Regalic Saison: Grain to Glass

I’ve been wanting to do a wine/beer hybrid for a while.  At first I thought about selecting a beer style and a wine varietal and directly blending wine into the finished beer to taste prior to packaging.  But I was at a loss as to what beer style and wine flavors would mesh.  So I put it off.  Then I found a kit recipe on Northern Brewer called Antithesis where it used a saison base and yeast with Nelson Sauvin hops and a cabernet sauvignon grape concentrate.  I converted the Northern Brewer recipe into my Brewers Friend account, adjusting the grain bill for my process efficiency and dialing into NB’s target OG.  But then when I went to the LHBS to get ingredients, they were out of Alexander’s Sun Country Cab Sauvignon concentrate.  The only other white they had was muscat which I wasn’t too familiar with.  Since I was out a couple of weeks from brewing, I got everything but the grape concentrate and did some research.  Muscat is the varietal that is used to make Moscato wine.  For whatever reason, I’ve never had moscato.  And when I tried to find examples of this varietal being used in beer, I didn’t find much on the homebrew circuit but there is one commercial example, Dogfish Head’s Midas Touch.  So I decided to give it the green light and purchased the muscat.  Also, in NB’s recipe it appeared that it would be too hoppy so I dialed the amounts of hops back a bit.

Regalic Saison (5 Gallon BIAB)

Brew Date: 2/13/15

Grist:

10 lbs Castle Pilsner

1.3 lbs Carapils

Strike Water:  5.2 gallons @ 162F

Mash: 152F for 75 min

Sparge: 2 gallons @ 170F

Boil: 60 min

Hops:  Nelson Sauvin (11.4%AA): 0.25 oz @60min, 1.0 oz @20min, 0.5 oz @ 5min

Grape Concentrate:  one 46oz can of Alexander’s Sun Country Muscat Grape Concentrate at flameout

Yeast:  Wyeast French Saison 3711

Actual OG:  1.073      Estimated IBU’s: 40.3

I let this ferment for 2 weeks.  Airlock activity was consistent for 5 days until it calmed down.  I didn’t really temperature control.  My house is set to 73 and saison strains tend to do better on the warmer side.  I wanted to make sure that the belgian yeast character came through in the end. After the two weeks I transferred to the bottling bucket along with sugar priming solution (2/3cups sugar in 2 cups of water).  I wanted this to be on the higher side for carbonation.  I also took an FG reading, and holy shit, it went down all the way to 1.001. That brought the estimated ABV to a whopping 9.5%.  Definitely not what I expected.  On tasting, it was dry and boozy.  That belgian yeast aroma was there also.  I wasn’t completely sold at this point  on whether I had a success on my hands.  But I knew I brewed it well.  It now comes down to whether the recipe is good or needs tweaking.  I went ahead and bottled it.  I wanted to find out if my new Tap-a-Draft worked so I decided to fill a 6L bottle.  The rest were a couple of 750mL and the rest went into 12 ouncers.  The bottles sat to condition for two weeks before I refrigerated the Tap-A-Draft bottle and then tapped it .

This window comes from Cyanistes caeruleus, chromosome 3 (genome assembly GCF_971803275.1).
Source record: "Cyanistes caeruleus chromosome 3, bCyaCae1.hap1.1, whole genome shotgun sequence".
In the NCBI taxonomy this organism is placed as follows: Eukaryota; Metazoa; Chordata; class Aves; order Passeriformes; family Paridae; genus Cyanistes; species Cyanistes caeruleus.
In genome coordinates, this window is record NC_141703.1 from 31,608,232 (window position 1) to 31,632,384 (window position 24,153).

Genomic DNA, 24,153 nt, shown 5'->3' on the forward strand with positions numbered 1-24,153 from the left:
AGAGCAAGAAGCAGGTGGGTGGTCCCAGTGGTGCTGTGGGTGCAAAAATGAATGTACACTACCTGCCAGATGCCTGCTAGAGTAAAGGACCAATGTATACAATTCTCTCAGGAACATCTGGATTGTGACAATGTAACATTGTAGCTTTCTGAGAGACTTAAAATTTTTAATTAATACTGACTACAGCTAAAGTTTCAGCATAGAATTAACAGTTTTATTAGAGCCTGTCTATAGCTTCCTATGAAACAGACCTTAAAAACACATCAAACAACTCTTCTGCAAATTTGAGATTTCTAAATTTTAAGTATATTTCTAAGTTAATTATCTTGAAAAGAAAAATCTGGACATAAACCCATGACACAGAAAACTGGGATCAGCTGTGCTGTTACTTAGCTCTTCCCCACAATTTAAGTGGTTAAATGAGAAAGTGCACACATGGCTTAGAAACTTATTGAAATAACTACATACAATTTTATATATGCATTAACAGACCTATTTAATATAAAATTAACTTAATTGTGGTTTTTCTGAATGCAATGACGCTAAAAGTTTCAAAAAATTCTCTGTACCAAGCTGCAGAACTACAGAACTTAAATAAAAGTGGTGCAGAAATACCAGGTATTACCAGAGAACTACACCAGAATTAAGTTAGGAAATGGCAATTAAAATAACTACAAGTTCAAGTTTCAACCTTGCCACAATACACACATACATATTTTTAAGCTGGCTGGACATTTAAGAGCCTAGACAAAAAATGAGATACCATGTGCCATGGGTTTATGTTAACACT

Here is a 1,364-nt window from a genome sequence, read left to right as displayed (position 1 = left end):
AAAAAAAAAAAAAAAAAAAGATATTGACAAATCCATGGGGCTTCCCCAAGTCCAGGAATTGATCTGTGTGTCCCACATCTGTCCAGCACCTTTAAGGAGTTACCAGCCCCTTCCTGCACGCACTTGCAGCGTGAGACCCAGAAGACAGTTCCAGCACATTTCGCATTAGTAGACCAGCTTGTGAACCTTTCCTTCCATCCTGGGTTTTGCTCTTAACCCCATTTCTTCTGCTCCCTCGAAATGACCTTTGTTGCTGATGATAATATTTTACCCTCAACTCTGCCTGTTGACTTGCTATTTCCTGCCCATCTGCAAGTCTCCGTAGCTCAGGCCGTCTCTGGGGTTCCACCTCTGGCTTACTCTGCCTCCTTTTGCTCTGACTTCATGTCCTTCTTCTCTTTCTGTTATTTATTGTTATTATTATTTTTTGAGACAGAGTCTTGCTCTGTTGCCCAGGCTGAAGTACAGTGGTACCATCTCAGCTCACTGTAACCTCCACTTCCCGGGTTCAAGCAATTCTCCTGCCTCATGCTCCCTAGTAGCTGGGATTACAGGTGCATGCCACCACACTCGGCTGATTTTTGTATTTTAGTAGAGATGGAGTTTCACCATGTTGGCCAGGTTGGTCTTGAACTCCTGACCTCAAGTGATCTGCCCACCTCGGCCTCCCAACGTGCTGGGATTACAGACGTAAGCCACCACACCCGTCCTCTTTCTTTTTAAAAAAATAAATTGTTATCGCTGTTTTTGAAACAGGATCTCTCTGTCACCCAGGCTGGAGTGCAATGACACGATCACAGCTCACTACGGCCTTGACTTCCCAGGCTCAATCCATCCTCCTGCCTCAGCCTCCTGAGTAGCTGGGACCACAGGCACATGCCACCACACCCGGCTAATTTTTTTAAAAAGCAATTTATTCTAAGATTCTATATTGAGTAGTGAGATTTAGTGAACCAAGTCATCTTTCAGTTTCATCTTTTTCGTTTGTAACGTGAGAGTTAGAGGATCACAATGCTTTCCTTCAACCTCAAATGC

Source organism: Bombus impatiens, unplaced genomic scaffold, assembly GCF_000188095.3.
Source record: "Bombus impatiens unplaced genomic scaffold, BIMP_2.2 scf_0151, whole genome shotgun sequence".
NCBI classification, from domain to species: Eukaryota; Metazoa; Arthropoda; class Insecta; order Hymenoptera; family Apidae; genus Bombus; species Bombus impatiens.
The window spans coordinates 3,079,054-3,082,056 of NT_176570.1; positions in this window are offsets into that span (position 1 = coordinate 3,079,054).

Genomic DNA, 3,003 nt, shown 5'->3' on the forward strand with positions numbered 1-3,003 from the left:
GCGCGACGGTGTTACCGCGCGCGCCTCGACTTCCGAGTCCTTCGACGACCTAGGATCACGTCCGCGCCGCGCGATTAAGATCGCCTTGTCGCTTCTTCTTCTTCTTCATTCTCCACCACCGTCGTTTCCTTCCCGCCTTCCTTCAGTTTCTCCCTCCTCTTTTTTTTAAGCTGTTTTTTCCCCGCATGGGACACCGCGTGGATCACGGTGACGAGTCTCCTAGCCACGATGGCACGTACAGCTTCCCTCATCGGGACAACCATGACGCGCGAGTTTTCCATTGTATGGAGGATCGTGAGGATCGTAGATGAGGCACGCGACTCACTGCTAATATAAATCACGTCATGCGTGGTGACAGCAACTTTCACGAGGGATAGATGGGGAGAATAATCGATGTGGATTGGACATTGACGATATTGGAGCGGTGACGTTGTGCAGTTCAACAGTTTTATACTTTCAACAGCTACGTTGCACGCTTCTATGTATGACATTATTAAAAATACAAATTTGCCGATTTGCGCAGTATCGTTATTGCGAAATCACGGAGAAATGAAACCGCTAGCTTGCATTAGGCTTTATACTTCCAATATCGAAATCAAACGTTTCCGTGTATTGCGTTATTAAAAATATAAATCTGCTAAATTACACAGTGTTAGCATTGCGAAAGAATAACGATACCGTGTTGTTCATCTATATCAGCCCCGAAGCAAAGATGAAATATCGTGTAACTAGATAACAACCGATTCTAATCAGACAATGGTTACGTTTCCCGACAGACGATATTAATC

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It did turn out highly carbonated (I was shooting for 2.6 vol).  It was a beautiful straw yellow and hazy.  The head was thick and somewhat creamy looking.  The aroma was winey and boozy with some belgian character to it.  The taste is a musky grape which is characteristic of muscat.  It immediately gives you that boozy warmth upon sipping, just like a glass of wine.  But what’s weird is that it is rather easy to drink and so it will end up hitting you hard if you aren’t careful.  Erika and I found this out firsthand one night.  So it came out stronger than I was aiming for but it’s pretty good in its own right.  Next time, I’m going to cut back the grape concentrate by half and allow the hops and malt to come foward a little bit and hope that the grape will become more of a supporting actor.  And that will become a different beer altogether.    But overall I’m pleased with how this came out.     By the way, the Tap-A-Draft worked great without any issues.  I love that thing.

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